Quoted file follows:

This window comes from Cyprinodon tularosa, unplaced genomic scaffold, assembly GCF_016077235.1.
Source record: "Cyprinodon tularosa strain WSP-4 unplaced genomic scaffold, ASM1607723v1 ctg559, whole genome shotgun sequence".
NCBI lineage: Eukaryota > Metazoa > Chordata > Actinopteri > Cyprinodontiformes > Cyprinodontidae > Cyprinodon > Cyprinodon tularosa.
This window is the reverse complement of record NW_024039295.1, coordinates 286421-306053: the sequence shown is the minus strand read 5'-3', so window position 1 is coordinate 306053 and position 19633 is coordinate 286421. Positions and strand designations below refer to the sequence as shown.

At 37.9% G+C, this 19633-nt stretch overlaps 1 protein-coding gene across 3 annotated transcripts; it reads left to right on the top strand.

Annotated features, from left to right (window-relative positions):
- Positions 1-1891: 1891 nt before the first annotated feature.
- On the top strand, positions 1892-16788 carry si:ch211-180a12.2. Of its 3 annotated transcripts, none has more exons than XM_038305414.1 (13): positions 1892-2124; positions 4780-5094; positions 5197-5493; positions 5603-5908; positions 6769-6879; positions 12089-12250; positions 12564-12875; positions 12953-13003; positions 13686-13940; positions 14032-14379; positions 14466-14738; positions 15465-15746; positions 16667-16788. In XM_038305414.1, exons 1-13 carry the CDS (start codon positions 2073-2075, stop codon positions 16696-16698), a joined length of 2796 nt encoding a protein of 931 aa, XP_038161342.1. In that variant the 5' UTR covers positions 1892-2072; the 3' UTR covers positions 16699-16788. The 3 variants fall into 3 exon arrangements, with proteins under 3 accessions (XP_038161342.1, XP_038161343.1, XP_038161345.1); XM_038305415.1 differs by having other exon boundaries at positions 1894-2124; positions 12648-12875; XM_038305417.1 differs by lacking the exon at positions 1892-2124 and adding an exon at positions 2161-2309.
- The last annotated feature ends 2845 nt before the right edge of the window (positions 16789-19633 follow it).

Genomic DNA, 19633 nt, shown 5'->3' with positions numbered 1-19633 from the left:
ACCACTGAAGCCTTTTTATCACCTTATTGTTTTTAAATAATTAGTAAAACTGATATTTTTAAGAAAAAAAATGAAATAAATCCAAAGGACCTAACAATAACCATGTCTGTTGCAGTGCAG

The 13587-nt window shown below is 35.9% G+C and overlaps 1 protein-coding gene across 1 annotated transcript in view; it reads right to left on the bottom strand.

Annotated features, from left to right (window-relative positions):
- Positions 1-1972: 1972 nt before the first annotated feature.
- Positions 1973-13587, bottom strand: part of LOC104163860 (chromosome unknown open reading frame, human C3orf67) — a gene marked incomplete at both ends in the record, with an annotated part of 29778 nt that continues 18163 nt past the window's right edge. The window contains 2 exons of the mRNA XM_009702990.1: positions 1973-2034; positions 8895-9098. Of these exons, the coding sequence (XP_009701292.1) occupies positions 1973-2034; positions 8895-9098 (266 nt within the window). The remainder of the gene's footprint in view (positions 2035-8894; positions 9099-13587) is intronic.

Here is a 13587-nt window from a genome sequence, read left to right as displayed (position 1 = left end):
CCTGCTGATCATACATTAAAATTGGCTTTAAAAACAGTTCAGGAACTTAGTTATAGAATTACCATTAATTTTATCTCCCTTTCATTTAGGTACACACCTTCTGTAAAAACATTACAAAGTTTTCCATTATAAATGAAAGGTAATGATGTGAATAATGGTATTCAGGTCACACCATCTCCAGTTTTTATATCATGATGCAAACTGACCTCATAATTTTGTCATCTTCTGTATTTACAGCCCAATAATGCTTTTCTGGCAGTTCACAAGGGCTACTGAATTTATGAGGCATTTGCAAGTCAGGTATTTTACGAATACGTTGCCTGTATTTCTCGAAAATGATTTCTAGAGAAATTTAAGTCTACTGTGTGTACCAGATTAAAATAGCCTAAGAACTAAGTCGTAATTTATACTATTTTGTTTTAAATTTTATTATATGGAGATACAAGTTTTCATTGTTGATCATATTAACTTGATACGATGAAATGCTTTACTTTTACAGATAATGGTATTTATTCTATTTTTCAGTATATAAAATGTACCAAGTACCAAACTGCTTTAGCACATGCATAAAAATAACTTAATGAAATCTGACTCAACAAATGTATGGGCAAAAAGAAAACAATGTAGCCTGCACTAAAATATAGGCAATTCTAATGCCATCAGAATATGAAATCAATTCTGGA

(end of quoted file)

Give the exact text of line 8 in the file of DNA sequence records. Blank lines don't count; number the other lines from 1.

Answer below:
- On the top strand, positions 1892-16788 carry si:ch211-180a12.2. Of its 3 annotated transcripts, none has more exons than XM_038305414.1 (13): positions 1892-2124; positions 4780-5094; positions 5197-5493; positions 5603-5908; positions 6769-6879; positions 12089-12250; positions 12564-12875; positions 12953-13003; positions 13686-13940; positions 14032-14379; positions 14466-14738; positions 15465-15746; positions 16667-16788. In XM_038305414.1, exons 1-13 carry the CDS (start codon positions 2073-2075, stop codon positions 16696-16698), a joined length of 2796 nt encoding a protein of 931 aa, XP_038161342.1. In that variant the 5' UTR covers positions 1892-2072; the 3' UTR covers positions 16699-16788. The 3 variants fall into 3 exon arrangements, with proteins under 3 accessions (XP_038161342.1, XP_038161343.1, XP_038161345.1); XM_038305415.1 differs by having other exon boundaries at positions 1894-2124; positions 12648-12875; XM_038305417.1 differs by lacking the exon at positions 1892-2124 and adding an exon at positions 2161-2309.